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It’s not self-indulgent to prioritise choice in maternity care

Birth is painful, frightening and unpredictable, and it is also highly politicised.

I knew I should have waited a little longer before having my third child. According to the Times headline “Pregnant women get £3,000 for private births”. Huh. All I got from my local NHS birthing centre was tea, toast and a shot of Syntometrine. Sure, the staff were lovely and my baby was healthy, but it wasn’t exactly plush. Certainly it was nothing like the Sex and the City-style shopping trip the Times imagines future mothers planning in response to Baroness Cumberledge’s National Maternity Review:

“Home births, acupuncture and hypnobirthing would be offered by companies and midwife co-operatives in exchange for the vouchers as health chiefs aim to use competition to force the NHS to listen to women’s choices”

Way-hey! Bring on the whale music and essential oils! It’s deep, meaningful birthing “experiences” for all, apart from those unfortunate enough to live in a poorly-resourced area and just want your basic, no-frills, safe birth, minus any Primrose Hill bullshit.  

The response to the Cumberledge report, with its proposal that pregnant women in England receive a “personal care budget” of £3,000, has been lukewarm, to say the least. “Can the NHS afford to give pregnant women exactly what they want?” asks ITV News, rather suggesting that given half the chance, they’ll bleed the country dry with their frivolous demands for foot massages and pickled onion ice-cream. “The idea might sound attractive,” concedes the Independent’s Jane Merrick, “but mothers should resist the temptation.” Merrick fears the burden of choice will be too much for mothers and, unlike ITV, she also views it as an attempt to cut costs by increasing the number of home births. The Times leader argues that the report is a “missed opportunity” since “the greatest threat to mothers’ safety is a deep-seated reluctance of some midwives to defer to doctors when necessary” (conveniently failing to mention that the US, where midwife attendance is rare, has a maternal death rate of 28 per 100,000 compared to the UK’s 8).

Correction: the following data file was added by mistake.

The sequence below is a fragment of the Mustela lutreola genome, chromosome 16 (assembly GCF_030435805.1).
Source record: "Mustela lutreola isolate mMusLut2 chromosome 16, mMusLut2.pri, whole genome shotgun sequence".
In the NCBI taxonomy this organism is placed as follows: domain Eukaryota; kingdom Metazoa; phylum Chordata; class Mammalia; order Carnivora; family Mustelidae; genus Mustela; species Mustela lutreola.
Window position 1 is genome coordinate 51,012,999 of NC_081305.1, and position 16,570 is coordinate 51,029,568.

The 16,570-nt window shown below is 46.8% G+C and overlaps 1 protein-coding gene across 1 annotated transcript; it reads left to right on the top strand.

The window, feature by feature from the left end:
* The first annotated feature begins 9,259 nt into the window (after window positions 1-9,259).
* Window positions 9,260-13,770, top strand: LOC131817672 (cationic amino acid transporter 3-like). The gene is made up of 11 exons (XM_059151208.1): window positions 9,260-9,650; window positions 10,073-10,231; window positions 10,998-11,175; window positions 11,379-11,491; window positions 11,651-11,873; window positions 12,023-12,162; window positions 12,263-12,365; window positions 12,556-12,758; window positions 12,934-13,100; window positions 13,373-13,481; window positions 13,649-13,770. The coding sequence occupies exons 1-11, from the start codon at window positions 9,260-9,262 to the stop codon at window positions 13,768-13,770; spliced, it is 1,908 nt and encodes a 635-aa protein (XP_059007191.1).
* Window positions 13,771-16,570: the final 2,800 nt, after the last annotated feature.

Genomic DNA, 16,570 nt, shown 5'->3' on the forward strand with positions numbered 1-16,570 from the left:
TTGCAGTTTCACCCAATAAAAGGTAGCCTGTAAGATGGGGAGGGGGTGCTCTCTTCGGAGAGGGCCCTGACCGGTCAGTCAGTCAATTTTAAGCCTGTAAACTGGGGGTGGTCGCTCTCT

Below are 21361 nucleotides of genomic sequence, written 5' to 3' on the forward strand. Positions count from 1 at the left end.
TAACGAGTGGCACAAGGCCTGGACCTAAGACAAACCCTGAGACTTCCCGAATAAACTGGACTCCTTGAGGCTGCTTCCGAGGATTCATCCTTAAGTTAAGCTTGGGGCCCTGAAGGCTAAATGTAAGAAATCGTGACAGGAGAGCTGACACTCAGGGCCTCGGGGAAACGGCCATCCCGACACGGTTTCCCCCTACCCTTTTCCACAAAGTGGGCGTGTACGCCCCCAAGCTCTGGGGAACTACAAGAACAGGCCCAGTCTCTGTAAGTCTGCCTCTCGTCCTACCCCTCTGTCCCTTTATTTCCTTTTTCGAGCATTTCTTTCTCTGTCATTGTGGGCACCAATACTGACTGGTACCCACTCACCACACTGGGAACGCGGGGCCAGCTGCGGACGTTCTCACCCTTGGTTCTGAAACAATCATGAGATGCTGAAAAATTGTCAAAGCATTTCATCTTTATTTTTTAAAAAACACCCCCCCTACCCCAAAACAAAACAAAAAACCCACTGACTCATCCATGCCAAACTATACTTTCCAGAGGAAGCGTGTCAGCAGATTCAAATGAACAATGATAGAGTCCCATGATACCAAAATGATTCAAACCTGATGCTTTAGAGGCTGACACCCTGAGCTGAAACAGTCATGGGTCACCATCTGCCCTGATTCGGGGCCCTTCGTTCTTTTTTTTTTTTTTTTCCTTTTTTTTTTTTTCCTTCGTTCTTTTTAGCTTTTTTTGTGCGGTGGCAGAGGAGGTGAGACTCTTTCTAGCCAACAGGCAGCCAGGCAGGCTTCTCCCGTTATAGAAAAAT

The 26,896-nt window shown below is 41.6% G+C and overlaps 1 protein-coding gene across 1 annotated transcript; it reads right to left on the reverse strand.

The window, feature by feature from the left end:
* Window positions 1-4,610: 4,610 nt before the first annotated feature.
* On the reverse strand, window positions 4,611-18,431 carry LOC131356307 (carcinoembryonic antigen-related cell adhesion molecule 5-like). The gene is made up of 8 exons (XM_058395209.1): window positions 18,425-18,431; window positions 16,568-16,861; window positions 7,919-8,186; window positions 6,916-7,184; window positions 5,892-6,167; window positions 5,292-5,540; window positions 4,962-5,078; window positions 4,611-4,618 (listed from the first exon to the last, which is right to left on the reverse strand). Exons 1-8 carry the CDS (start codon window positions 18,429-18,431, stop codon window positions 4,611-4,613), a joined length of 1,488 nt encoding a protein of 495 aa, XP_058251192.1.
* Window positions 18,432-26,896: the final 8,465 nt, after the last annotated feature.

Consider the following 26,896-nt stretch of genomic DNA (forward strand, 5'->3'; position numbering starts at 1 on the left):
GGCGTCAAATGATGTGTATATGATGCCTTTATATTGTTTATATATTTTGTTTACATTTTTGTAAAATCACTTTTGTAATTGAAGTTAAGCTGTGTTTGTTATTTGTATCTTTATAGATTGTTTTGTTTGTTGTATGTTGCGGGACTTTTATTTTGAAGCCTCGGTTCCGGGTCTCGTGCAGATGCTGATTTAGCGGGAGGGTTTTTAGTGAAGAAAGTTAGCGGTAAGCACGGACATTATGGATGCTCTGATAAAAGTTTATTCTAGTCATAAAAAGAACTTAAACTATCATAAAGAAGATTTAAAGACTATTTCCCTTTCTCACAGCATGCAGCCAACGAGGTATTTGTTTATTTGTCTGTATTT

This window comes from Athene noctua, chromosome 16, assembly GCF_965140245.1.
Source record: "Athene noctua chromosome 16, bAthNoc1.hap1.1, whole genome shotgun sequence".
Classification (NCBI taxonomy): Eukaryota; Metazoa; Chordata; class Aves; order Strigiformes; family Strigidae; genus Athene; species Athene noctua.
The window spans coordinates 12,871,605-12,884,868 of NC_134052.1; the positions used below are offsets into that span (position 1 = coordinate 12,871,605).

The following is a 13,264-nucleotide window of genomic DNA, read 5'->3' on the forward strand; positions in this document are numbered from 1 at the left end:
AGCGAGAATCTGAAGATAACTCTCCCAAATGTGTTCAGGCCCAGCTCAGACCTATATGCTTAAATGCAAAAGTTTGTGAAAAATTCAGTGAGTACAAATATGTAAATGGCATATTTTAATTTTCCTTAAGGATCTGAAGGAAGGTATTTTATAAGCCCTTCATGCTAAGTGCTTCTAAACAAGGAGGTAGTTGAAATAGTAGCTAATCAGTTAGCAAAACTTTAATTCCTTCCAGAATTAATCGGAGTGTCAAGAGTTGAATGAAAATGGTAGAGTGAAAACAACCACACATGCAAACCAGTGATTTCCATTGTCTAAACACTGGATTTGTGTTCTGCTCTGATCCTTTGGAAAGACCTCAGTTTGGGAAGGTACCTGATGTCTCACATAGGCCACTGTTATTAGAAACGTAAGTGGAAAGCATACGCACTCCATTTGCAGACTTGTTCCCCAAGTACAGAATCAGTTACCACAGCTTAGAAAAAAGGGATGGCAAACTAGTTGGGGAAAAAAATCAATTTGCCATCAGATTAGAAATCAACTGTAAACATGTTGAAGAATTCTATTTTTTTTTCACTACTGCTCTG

These are all different criticisms but it is easy to detect a common theme: there is, on the one hand, the medical care of pregnant women – clear, objective, reliable – and then, on the other, we have the haphazard free-for-all that is maternal choice, whereby pregnant women, midwives and doulas prioritise romantic visions over comfort, safety and pragmatism. As Rebecca Schiller, co-chair of Birthrights, writes in the Guardian, there remains a widespread belief that “silly women with their unrealistic and downright irresponsible ideas about birth can’t be the ones who decide what happens to their bodies in pregnancy because it’s just not safe for the baby”. Putting important decisions in their hands doesn’t help anyone, but merely muddies the clear blue waters of research-based care.

I can fully understand resistance to the idea of maternal choice. It smacks, not just of foolish romanticism, but of unchecked privilege. Coming from a family in which not one, but two poorly managed births led to disastrous, life-long consequences, I used to rage at the idea of smug mummies planning their perfect, candlelit home births, conceitedly imagining that nothing bad could ever happen to the likes of them. Women would complain about the need for continuity of care and I’d want to ask them about continuity of oxygen supply to an infant’s brain. I didn’t want choice, I just wanted the baby to be out of me and alive.

But what’s the right way to get a baby out of a body? With forceps? With drugs? With knives? Is it the same for every woman? Is there a way of balancing torn flesh, mental trauma and abandoned autonomy against potential – only ever potential – reductions in risk to one’s future child? I liked to think there was a right answer to all of these questions. It turns out there isn’t, not for any of them. Birth is painful, frightening and unpredictable, and it is also highly politicised. If there is a way in which we romanticise it, it is by convincing ourselves that in avoiding the pitfalls of personal choice women can free themselves from new age mumbo jumbo and enjoy expert-led care that is neutral, evidence-based and measurably safer in all instances.